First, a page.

Reasonable people can disagree over whether prisoners should be permitted to vote. Indeed, it has long been the case that New Zealand excludes many prisoners from the franchise. The 2010 “blanket ban” in effect simply made the treatment of all prisoners consistent. Whereas possession of the right to vote had previously depended upon the length of sentence, or severity of the crime, now the same rule applies to everyone imprisoned – they are all disenfranchised. This is not to say that I think the 2010 blanket ban was right. I do not think it is. But it is the case that Parliament has a long-standing practice of legislation in this domain, as part of New Zealand’s constitutional practice of parliamentary supremacy.
Confronting that argument, the Court of Appeal’s judgment in Taylor rejects the Crown’s claim that the declaration of inconsistency breaches comity. Instead, the Court stresses the role of the declaration as part of a formal “dialogue” between the branches of government. Recall that the declaration does not invalidate the law. Nor does it require Parliament to enact a remedy. A declaration is, instead, a formal statement notifying Parliament and the public of a legal defect. Through the declaration, the Court reminds Parliament of its duty to respect the fundamental rights of the citizen. And the Court hopes Parliament will listen. The Taylor judgment expresses the expectation that Parliament “will respond by reappraising the legislation and making any changes that are thought appropriate”.
My concern is that this hope will go unmet. New Zealand lacks the constitutional mechanisms needed to structure inter-branch dialogue. It is a general principle of politics that “soft powers”, like the declaration, require strong institutional structures to be effective. For example, New Zealand’s obligations regarding international conventions on, for example, torture are stiffened by the right of international bodies to assess New Zealand practice and their ability to demand a report on the relevant matters from New Zealand. The occasion of delivering those reports provides New Zealand with an opportunity to assess practice and to effect salutary changes.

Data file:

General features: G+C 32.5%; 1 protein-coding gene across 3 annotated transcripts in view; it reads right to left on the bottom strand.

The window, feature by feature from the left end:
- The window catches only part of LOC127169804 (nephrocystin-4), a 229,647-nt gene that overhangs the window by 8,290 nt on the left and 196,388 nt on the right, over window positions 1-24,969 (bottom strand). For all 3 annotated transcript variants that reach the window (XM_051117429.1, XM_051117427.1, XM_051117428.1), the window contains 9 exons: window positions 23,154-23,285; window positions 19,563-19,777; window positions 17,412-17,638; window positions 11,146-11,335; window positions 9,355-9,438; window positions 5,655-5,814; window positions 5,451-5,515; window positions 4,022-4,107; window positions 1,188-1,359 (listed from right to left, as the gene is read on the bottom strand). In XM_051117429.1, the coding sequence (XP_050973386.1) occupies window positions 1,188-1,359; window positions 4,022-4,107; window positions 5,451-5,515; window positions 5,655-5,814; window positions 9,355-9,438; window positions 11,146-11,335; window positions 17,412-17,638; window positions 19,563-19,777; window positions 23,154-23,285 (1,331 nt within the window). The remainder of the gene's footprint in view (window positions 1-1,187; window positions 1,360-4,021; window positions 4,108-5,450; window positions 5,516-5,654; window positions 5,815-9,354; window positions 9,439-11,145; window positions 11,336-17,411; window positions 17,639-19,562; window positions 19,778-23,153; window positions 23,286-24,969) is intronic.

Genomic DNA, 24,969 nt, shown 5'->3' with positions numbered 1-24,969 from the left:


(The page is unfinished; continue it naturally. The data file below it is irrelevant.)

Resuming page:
Similarly, I think that, if the declaration of NZBORA inconsistency is to become an effective component of our constitution, Parliament should structure its engagement through a formal reporting process. Modelled on existing practice within the Human Rights Act 1993, the Minister responsible for inconsistent statute would be obliged to provide Parliament with a report bringing the declaration to the attention of the House and advising on the government’s response. For optimal effect, it would be best to amend NZBORA to affirm the Court’s declaratory power and to set out the new Ministerial obligation to report.
Right now, New Zealand is in a perilous position. Perhaps the Crown will appeal the decision to the Supreme Court. If so, it will probably lose the case and suffer the full weight of the Supreme Court’s authoritative criticism and the associated publicity. Therefore, it is possible that the government will simply ignore the Court of Appeal’s judgment and expect the problem to go away. There is a real constitutional danger that the Court’s efforts to engage in constitutional dialogue will be met by obstinance, or even silence.
Whatever one thinks about the right of prisoners to vote, the Court’s newly won power to make declarations of inconsistency is an important constitutional development. And if the government ignores the Court’s judgment, the declaratory power may sink into irrelevance alongside the Attorney-General’s Section 7 reports. That possibility would renounce the last best hope for an improved NZBORA and with it a better constitutional form of government. Realising the value of the declaration requires government to act. That fact is a clear indication of Parliament’s continuing constitutional supremacy. But we do need action.